This story tells a quite familiar tale of the parents’ initial struggle to have their concerns over the well-being of their child acknowledged, and then of the need to have clear and realistic information about the condition, once diagnosed.
Point for reflection
- Where a condition is rare, it could be argued that it is unreasonable to expect a health professional to be alert for the possibility of an individual having that condition. Against this backdrop, the issue of patient (or carer) as expert gains more precedence and a parent who feels something ‘isn’t right’ should be listened to. When a diagnosis is made, the health professional and patient/carer as partners in care should be able to learn together.
- How would you have approached the care of this family? Would you have been able to pass on information about the relevant support group? Would you know where to go to find out that sort of information? Do you feel that with so much information readily available now, it is appropriate that patients/carers should take responsibility for accessing this themselves?
Go to the AKU Society web site and look up the ‘What is AKU’ page. On the basis of what you read there, what additional information would you give parent's about the prognosis for their children? What specific lifestyle advice would you give?
Quotes to reflect upon
"When the results came in, our GP told us not to worry, that the disease wasn't very serious and recommended that we don't go and do a search for Alkaptonuria on the internet because it would make us worried."
"Thanks to the internet, we’re also in touch with a number of people around the world who have AKU or whose children do. This means that we can share information about how the disease evolves, tips on how to deal with it and ideas on how to raise awareness. I suspect that people with rare disorders and their parents were much more isolated in the days before new media."
- The AKU Society: http://www.alkaptonuria.info/
- US National Library of Medicine, Genetics Home Reference: Alkaptonuria - http://www.ghr.nlm.nih.gov/condition=alkaptonuria/
How does this story relate to professional practice?
[We have linked this story to the Nursing Competences in Genetics (NCG) for nurses, midwives and health visitors. Further information on the competence frameworks can be found here]
The predominant theme through this story is communication. The parents’ need for accurate and honest information is evident, as is their need to have this expressed clearly and at a pace to suit them both. Communication is a two-way process of course, and these parents were not always listened to, particularly about their initial concerns for their child. Their need for detailed explanations was also not ‘picked up’ by the health professionals involved in their care. All of these issues highlight the relevance of NCG 7.
Although the emergency doctor appeared to dismiss their concerns about their child, their GP did recognise that there might be a problem and arranged for tests for the child that led to the diagnosis of AKU. At this point the family were referred for genetic counselling (NCG 1).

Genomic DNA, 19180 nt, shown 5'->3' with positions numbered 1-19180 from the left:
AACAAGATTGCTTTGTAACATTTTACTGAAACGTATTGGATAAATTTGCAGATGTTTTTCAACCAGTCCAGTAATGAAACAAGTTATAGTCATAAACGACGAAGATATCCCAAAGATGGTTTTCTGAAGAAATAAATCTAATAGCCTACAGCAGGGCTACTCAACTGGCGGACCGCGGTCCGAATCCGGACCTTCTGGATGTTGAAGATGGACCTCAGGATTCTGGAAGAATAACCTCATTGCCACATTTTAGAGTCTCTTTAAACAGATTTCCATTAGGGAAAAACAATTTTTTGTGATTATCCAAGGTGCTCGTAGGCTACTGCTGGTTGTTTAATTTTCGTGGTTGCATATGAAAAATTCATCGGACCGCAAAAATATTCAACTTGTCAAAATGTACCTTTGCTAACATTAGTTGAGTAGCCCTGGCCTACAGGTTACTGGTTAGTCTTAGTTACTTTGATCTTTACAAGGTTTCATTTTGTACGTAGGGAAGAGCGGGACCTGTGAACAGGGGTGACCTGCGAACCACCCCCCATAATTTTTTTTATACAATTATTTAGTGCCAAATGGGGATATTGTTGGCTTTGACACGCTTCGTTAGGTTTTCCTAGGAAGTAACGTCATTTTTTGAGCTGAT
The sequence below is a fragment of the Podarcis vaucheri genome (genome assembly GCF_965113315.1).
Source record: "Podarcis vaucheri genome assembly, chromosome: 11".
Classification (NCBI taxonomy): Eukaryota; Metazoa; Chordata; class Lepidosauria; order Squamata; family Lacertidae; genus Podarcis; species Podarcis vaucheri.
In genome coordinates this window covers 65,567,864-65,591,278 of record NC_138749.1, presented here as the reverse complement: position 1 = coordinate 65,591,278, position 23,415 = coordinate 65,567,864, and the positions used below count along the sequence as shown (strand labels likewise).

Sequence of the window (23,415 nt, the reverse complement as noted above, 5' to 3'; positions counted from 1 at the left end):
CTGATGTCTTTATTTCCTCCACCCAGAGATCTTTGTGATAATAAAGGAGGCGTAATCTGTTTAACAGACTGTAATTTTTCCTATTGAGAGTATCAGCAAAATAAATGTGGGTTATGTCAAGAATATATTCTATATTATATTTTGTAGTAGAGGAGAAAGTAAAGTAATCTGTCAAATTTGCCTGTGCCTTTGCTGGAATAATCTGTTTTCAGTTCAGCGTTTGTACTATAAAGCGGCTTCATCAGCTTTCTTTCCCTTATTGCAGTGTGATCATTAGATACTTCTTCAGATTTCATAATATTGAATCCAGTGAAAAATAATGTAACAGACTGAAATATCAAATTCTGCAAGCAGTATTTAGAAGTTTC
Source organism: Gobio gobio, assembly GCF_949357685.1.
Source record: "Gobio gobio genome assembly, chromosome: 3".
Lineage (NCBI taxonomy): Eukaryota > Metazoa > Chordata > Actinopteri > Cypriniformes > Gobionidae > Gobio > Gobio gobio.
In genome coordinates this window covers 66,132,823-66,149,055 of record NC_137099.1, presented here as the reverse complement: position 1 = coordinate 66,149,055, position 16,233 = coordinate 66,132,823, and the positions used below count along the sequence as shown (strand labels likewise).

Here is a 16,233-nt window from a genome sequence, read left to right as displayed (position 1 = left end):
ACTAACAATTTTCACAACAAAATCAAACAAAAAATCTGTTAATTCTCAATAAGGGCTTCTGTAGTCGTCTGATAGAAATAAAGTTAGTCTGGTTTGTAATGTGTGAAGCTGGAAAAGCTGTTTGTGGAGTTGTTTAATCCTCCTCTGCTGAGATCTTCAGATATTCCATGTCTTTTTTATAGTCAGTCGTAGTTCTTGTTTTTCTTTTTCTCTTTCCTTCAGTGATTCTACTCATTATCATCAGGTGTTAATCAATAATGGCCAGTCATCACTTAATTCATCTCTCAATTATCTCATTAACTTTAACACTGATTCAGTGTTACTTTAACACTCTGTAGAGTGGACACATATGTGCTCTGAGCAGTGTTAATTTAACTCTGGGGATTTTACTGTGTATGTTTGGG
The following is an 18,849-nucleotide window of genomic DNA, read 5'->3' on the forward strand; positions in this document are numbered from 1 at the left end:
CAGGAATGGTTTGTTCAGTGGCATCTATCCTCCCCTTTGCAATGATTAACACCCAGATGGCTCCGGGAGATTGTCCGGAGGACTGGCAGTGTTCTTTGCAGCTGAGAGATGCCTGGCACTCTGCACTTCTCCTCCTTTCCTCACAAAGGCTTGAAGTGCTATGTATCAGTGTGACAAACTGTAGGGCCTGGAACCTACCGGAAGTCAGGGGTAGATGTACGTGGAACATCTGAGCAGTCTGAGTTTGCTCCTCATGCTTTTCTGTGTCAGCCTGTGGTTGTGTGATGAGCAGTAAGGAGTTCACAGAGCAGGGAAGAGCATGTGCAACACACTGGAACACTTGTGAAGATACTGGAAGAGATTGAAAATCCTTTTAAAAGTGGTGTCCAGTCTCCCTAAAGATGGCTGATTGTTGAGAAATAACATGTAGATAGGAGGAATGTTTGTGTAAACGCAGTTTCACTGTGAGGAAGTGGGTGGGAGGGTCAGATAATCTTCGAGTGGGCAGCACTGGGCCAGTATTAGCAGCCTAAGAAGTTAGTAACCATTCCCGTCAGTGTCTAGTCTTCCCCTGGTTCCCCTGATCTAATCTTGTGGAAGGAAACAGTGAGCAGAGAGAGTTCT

Alkaptonuria was the original inborn error of metabolism discovered and described by Garrod at the beginning of the 20th century, in 1902. Although it is a relatively rare condition, its historical interest means that it is no stranger to medical text books, and, with its characteristic sign of the darkening urine, it is perhaps surprising that the one health professional did not consider an inborn error of metabolism as a possibility. In dismissing the condition as ‘not very serious’ the GP was not demonstrating an understanding of how AKU impacts on health in the longer term (NCG 4).
Content relating to the midwifery competencies in genetics will appear here shortly.
Learning Outcomes for GPs
We have linked this story to the learning outcomes for GPs listed in the Royal College of General Practitioners Curriculum Statement 6 ‘Genetics in Primary Care’, which describes the knowledge, skills and attitudes that a GP requires when relating to patients and families with genetic conditions. Further information on these learning outcomes can be found at: www.rcgp-curriculum.org.uk/PDF/curr_6_Genetics_in_Primary_Care.pdf
As a result of the tests ordered by the GP, a diagnosis of AKU was made. Whilst we do not know whether there was a family history, the GP was able to identify a genetic condition (GP-1b). Following diagnosis, the GP realised his own professional limitations and referred the family onwards to a genetics and metabolic disorders specialist for expert help (GP-8a; GP-1g).
The family came across the AKU Society as a result of their own research. Health professionals should be aware that, as in this case, such groups can be a valuable source of support to patients and their families, often at very unsettling and traumatic times when help is much needed (GP-1i).
We see from this story how important it is for health professionals to be able to spend adequate time with patients and families during consultations (GP-7a) to convey often complex genetic information in a clear, comprehensive and understandable way (GP-2b). Jayne felt that the doctors she encountered were not prepared to spend the time doing this and says ‘the doctors were only prepared to give us a few minutes maximum…..if nurses and doctors could spend time, even just half an hour, taking us through the basics of what causes the genetic disease and the current state of research that would help’.
Learning Outcomes for Medical Students
Content relating to the learning outcomes in genetics for medical students will appear here shortly.